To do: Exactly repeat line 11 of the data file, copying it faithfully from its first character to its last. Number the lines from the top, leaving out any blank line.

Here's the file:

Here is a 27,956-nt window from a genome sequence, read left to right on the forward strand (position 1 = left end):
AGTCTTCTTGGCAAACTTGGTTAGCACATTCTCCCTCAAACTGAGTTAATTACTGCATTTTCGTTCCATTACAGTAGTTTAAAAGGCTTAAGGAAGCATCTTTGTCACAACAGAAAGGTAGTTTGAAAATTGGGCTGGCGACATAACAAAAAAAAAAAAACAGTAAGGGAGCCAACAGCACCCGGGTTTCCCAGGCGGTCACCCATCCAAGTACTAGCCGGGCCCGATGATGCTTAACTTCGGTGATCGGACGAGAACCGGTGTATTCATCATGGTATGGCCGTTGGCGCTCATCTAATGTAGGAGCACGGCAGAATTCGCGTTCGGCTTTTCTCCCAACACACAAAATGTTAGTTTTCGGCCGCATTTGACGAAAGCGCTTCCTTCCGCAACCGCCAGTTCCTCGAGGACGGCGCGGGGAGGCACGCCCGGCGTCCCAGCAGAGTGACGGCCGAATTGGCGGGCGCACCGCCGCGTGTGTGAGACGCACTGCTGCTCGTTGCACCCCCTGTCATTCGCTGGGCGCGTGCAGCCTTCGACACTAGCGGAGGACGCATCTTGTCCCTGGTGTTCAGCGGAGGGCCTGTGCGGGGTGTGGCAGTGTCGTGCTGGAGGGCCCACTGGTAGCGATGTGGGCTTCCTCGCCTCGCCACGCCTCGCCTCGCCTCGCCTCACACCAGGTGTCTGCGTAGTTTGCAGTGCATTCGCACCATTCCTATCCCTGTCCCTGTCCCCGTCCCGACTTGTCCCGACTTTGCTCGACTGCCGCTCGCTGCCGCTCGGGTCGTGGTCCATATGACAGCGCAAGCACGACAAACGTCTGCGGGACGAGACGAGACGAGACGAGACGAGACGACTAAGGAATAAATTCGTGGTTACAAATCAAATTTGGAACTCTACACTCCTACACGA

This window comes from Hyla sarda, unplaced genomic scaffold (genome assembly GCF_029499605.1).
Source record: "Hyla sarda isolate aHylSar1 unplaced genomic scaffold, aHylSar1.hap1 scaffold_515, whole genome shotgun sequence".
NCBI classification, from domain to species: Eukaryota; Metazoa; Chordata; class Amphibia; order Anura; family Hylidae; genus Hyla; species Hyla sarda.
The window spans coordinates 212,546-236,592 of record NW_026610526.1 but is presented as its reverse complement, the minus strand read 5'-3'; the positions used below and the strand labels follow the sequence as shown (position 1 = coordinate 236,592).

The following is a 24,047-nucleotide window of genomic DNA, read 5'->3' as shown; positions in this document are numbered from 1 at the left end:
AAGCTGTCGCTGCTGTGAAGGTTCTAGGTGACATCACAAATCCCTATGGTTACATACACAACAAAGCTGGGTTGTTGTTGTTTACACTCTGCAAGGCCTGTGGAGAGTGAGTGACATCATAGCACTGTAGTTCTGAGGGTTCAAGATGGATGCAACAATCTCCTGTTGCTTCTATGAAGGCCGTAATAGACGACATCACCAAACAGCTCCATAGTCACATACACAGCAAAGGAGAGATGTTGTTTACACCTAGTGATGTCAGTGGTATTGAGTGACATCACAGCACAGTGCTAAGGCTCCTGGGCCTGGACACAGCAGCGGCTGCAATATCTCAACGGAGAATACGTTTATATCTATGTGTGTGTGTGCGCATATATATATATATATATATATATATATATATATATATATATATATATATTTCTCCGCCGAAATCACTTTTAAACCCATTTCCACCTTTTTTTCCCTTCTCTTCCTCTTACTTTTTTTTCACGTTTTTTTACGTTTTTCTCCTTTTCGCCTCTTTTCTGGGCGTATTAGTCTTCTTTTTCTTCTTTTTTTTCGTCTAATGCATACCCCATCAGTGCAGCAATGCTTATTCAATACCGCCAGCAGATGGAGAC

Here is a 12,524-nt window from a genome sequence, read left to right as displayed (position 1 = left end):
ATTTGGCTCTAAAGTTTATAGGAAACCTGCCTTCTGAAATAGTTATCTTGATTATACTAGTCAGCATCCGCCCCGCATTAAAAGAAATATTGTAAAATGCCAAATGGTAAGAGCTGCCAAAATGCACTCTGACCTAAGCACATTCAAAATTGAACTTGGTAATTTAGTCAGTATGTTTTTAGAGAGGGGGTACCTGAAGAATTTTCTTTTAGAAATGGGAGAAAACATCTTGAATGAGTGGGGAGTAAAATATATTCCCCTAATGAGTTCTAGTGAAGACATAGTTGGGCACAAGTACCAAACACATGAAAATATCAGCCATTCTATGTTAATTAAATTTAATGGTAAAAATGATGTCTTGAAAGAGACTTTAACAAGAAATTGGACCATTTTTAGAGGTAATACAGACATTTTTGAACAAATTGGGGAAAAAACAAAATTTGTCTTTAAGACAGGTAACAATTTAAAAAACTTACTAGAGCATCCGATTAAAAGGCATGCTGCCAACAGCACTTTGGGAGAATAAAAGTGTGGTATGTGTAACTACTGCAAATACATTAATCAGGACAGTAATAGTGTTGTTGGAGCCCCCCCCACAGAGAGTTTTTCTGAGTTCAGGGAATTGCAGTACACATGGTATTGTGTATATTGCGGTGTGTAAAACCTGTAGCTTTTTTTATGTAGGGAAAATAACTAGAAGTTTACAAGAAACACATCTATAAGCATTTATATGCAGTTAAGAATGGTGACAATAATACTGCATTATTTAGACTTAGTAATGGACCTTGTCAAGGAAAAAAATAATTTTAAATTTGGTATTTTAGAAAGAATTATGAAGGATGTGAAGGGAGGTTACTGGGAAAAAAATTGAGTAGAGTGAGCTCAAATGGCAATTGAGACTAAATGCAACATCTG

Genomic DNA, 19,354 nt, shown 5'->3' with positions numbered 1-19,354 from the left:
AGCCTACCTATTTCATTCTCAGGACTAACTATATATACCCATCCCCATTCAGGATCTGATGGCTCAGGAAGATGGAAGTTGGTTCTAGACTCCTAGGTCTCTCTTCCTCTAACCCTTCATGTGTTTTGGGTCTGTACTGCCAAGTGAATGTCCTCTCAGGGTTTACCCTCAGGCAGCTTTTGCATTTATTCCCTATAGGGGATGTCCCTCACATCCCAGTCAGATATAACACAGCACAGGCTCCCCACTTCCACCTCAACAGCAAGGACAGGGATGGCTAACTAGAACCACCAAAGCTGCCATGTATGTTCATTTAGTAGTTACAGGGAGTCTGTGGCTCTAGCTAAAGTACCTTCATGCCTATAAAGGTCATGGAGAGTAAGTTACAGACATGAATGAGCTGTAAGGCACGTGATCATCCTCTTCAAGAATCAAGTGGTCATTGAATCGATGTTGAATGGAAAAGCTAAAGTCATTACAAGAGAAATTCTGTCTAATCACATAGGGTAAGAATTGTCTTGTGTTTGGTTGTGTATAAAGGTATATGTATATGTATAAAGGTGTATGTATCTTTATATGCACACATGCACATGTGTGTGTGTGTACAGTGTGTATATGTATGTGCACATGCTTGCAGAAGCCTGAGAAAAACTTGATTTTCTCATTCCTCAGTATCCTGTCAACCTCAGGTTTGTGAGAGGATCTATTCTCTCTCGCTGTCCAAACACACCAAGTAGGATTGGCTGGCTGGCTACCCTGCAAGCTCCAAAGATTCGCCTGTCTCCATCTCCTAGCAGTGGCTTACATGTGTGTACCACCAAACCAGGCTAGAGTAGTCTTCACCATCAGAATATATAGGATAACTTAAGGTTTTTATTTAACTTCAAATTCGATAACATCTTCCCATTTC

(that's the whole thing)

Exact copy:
Genomic DNA, 19,354 nt, shown 5'->3' with positions numbered 1-19,354 from the left: